THE FAI are optimistic they will receive good news in Switzerland today when they find out if their bid to host four games in Euro 2020 has been successful.
Dublin is one of the 19 cities in the running to stage fixtures in a tournament that will be spread out across 13 venues in a grand plan devised by UEFA president Michel Platini.
This morning in Geneva, the UEFA Executive Committee will vote on the respective bids, and they will then make the results known at midday.
The Irish team have reason to feel confident after the Aviva Stadium - which would host all four of the fixtures - received a positive review at the assessment phase.
Dublin also scored well in terms of transport and accommodation facilities after the successful staging of the 2011 Europa League final.
However, they are conscious that the regionalised aspect of the plan could make things complicated.
Last night, UEFA chiefs were meeting with a view to dividing the respective bids into six to eight geographical zones ahead of the vote.
England are favourites to land the semi-finals and final. Scotland and Wales are both targeting the same package as Ireland, which consists of three group matches and one knock-out encounter.
It means that one of the Celtic contenders is likely to miss out, with the Irish delegation confident that their government-backed bid will get across the line.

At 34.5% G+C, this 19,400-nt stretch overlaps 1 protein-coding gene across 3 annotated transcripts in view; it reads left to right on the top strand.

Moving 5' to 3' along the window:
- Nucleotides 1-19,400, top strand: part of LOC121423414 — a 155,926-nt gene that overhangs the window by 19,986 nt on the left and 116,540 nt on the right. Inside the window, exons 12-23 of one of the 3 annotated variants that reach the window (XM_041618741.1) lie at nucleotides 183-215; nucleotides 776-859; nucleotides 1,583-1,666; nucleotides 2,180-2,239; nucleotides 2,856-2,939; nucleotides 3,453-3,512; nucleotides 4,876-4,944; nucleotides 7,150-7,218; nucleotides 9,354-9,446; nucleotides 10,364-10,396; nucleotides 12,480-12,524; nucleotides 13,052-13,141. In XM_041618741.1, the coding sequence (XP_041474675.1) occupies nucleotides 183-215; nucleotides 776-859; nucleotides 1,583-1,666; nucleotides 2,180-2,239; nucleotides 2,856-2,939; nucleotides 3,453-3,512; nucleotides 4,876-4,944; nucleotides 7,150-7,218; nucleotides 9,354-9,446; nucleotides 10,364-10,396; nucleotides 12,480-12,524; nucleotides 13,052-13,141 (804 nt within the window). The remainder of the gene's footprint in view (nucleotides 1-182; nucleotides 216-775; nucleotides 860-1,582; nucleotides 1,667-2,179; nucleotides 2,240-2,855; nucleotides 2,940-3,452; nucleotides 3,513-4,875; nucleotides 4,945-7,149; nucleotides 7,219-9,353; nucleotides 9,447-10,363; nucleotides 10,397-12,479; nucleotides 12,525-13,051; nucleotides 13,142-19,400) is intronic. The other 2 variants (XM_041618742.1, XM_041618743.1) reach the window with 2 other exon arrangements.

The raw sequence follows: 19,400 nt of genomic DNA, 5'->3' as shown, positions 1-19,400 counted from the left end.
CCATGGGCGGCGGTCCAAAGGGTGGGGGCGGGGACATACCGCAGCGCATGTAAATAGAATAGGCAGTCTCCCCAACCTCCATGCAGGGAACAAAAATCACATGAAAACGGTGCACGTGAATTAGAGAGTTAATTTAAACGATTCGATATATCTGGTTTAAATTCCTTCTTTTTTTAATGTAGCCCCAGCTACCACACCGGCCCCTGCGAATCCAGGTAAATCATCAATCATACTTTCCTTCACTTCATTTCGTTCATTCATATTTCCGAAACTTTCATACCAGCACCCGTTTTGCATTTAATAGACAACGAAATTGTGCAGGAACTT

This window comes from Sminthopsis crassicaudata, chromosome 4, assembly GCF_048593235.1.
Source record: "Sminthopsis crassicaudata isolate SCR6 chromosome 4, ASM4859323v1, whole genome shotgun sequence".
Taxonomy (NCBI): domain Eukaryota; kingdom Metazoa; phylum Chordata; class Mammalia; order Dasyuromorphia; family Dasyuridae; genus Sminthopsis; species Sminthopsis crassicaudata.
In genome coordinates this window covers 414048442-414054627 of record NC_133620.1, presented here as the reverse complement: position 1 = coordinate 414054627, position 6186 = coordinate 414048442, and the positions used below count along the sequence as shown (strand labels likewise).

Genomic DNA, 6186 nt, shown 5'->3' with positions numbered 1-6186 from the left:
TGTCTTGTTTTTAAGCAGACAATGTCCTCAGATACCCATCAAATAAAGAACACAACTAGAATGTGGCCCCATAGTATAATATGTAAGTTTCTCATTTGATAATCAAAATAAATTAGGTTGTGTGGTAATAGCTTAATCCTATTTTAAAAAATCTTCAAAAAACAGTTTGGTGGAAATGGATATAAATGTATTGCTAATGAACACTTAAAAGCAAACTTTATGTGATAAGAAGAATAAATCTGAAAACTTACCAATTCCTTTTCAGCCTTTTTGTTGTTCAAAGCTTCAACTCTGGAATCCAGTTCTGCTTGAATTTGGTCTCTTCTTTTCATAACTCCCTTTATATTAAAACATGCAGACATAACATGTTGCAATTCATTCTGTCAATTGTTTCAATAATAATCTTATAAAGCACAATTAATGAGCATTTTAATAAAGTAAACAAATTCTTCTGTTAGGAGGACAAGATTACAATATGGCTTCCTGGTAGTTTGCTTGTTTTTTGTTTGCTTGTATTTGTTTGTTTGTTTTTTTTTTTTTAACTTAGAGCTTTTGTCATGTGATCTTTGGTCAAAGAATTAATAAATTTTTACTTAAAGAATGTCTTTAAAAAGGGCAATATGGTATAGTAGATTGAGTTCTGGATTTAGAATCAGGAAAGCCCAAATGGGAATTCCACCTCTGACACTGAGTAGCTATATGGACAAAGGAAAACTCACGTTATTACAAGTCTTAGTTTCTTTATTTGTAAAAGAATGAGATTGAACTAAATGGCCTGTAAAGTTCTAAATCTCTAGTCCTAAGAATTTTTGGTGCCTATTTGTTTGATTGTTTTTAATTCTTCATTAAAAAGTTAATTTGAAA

The first phase of voting will determine the final and semi-final, the second will figure out the four associations which will host a quarter-final and three group games and the third will hand out the packages for three group games and a round of 16 tie.
Ireland will be looking for white smoke from the third phase, although the UEFA blazers will use that round to pick one city from regional zones which did not succeed in the first two phases.
Therefore, the fourth and final phase will effectively function as a wildcard selection between the remaining locations that failed to make the cut during the initial three rounds. The FAI are conscious that the vagaries of the process mean that it could go down to the wire.
Minister of State for Tourism and Sport Michael Ring has accompanied the FAI delegation along with officials from Dublin City Council.
In addition to the four nations from this part of the world, Azerbaijan, Belarus, Belgium, Bulgaria, Denmark, Macedonia, Germany, Hungary, Israel, Italy, Netherlands, Romania, Russia, Spain and Sweden are the other bids hoping to get the nod.
Meanwhile, Martin O’Neill’s Ireland have moved up four places to 62nd in the latest round of FIFA world rankings after the opening Euro 2016 win over Georgia.